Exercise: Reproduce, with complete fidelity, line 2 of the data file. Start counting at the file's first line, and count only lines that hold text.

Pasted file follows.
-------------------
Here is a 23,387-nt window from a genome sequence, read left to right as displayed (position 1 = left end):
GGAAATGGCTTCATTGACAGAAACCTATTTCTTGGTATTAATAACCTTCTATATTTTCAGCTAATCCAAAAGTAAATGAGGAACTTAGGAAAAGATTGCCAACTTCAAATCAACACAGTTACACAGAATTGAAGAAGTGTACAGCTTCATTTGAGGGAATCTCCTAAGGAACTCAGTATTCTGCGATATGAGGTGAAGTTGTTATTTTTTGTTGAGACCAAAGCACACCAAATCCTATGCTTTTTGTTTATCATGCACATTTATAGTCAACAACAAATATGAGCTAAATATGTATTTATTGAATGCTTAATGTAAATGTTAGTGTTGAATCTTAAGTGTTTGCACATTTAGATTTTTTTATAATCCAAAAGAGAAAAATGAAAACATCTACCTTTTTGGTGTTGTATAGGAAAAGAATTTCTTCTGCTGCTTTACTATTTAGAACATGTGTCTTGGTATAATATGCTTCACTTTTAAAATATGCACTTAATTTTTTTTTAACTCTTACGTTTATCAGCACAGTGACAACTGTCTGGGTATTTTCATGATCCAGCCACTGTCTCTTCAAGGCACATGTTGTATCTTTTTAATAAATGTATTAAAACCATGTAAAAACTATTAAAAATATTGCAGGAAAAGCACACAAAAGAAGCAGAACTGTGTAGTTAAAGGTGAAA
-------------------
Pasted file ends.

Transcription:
GGAAATGGCTTCATTGACAGAAACCTATTTCTTGGTATTAATAACCTTCTATATTTTCAGCTAATCCAAAAGTAAATGAGGAACTTAGGAAAAGATTGCCAACTTCAAATCAACACAGTTACACAGAATTGAAGAAGTGTACAGCTTCATTTGAGGGAATCTCCTAAGGAACTCAGTATTCTGCGATATGAGGTGAAGTTGTTATTTTTTGTTGAGACCAAAGCACACCAAATCCTATGCTTTTTGTTTATCATGCACATTTATAGTCAACAACAAATATGAGCTAAATATGTATTTATTGAATGCTTAATGTAAATGTTAGTGTTGAATCTTAAGTGTTTGCACATTTAGATTTTTTTATAATCCAAAAGAGAAAAATGAAAACATCTACCTTTTTGGTGTTGTATAGGAAAAGAATTTCTTCTGCTGCTTTACTATTTAGAACATGTGTCTTGGTATAATATGCTTCACTTTTAAAATATGCACTTAATTTTTTTTTAACTCTTACGTTTATCAGCACAGTGACAACTGTCTGGGTATTTTCATGATCCAGCCACTGTCTCTTCAAGGCACATGTTGTATCTTTTTAATAAATGTATTAAAACCATGTAAAAACTATTAAAAATATTGCAGGAAAAGCACACAAAAGAAGCAGAACTGTGTAGTTAAAGGTGAAA